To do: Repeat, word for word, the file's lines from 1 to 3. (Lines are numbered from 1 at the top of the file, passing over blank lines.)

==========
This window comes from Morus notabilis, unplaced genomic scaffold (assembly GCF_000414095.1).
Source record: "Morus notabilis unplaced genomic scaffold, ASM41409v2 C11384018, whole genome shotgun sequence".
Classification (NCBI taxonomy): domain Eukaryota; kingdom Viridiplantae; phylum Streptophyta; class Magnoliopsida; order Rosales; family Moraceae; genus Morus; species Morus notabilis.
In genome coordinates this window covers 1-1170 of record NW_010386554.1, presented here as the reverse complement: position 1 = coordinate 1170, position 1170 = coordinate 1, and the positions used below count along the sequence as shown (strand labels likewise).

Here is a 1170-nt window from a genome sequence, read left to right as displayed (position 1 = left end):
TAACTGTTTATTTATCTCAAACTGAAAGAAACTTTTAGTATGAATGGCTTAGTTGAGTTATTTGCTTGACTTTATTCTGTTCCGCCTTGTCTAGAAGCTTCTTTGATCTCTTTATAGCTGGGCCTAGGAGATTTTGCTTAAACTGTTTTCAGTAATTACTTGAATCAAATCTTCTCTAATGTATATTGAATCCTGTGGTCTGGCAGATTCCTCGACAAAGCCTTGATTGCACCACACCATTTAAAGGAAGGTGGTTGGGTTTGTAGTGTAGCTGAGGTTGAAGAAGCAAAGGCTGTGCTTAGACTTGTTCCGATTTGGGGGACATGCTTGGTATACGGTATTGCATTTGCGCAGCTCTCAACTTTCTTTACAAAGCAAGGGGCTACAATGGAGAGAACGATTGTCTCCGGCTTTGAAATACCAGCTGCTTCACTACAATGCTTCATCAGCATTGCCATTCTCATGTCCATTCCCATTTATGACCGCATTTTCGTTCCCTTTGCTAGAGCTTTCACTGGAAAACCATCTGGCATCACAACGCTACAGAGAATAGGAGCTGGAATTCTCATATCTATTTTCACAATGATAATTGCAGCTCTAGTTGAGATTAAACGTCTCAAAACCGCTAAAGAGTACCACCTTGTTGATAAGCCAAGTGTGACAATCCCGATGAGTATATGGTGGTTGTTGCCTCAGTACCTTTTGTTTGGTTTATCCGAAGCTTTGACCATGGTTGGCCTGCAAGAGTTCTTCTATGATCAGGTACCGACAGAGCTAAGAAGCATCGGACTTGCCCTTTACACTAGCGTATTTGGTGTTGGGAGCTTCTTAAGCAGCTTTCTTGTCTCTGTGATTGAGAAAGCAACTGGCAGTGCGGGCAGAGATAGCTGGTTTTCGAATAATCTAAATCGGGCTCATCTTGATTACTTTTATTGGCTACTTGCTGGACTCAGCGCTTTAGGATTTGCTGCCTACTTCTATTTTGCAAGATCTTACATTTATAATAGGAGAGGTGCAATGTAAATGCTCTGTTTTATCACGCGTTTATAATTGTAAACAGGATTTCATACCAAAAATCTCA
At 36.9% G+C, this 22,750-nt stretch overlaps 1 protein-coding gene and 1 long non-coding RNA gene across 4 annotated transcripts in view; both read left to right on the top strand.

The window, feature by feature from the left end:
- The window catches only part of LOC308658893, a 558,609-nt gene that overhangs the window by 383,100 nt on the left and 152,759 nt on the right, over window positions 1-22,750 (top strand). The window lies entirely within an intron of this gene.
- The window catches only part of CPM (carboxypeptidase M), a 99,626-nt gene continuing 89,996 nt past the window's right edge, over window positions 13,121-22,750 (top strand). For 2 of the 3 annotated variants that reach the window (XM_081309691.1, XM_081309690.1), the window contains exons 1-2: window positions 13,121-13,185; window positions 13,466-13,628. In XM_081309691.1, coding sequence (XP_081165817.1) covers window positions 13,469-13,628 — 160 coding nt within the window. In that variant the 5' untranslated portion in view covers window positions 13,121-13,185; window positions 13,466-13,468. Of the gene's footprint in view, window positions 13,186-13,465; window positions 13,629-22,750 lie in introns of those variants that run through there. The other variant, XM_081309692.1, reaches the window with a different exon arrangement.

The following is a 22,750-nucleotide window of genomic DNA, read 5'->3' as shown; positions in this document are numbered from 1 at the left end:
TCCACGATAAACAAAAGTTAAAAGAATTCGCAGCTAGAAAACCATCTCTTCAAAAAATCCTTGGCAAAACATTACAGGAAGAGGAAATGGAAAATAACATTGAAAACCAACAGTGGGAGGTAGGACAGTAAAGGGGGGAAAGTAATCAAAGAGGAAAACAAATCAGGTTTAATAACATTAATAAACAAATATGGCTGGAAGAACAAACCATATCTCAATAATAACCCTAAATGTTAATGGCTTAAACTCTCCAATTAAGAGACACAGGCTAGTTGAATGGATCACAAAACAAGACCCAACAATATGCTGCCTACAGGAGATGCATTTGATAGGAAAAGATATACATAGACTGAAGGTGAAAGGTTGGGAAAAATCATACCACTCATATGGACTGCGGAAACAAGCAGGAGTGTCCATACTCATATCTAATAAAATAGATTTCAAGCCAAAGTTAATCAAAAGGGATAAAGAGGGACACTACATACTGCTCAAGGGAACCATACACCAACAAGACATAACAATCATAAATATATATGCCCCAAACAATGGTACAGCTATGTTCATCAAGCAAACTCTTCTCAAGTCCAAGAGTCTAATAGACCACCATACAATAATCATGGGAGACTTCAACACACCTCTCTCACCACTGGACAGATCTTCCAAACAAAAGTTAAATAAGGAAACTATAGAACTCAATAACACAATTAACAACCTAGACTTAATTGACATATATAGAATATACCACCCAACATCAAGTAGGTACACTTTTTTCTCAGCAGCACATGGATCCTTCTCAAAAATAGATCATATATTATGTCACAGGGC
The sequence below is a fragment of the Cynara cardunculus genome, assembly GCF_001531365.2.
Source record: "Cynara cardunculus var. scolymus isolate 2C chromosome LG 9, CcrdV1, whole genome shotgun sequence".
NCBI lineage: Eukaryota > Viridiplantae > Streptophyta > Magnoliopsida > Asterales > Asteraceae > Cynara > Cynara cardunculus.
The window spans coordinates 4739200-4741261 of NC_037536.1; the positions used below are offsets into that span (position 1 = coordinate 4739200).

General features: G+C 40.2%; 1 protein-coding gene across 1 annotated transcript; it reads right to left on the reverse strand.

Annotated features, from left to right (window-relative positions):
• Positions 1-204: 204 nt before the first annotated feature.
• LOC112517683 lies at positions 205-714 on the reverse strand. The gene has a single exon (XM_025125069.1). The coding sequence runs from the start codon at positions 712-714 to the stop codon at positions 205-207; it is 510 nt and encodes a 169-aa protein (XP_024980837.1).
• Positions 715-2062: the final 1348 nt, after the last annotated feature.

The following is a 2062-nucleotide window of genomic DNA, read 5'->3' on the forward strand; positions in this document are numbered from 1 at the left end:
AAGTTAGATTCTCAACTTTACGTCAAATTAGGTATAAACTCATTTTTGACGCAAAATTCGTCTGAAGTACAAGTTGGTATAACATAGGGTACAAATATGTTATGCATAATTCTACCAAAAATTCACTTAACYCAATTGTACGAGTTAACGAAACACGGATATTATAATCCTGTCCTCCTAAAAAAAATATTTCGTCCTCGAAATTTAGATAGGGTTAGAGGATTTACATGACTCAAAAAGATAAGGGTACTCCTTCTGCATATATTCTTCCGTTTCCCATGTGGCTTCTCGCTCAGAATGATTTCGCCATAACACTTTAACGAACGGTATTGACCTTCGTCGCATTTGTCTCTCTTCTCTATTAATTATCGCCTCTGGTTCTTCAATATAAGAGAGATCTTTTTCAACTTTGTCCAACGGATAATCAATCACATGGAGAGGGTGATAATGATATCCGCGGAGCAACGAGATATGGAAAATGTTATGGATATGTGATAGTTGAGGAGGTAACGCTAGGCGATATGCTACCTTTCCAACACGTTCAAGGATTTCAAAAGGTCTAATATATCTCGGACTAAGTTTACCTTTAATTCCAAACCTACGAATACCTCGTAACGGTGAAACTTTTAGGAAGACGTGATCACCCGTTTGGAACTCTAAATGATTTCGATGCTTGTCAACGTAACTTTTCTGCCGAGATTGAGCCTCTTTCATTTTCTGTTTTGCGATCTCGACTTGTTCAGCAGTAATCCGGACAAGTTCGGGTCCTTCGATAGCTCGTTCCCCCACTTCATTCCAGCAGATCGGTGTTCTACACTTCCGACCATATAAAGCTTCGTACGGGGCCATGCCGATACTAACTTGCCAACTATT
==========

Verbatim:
This window comes from Morus notabilis, unplaced genomic scaffold (assembly GCF_000414095.1).
Source record: "Morus notabilis unplaced genomic scaffold, ASM41409v2 C11384018, whole genome shotgun sequence".
Classification (NCBI taxonomy): domain Eukaryota; kingdom Viridiplantae; phylum Streptophyta; class Magnoliopsida; order Rosales; family Moraceae; genus Morus; species Morus notabilis.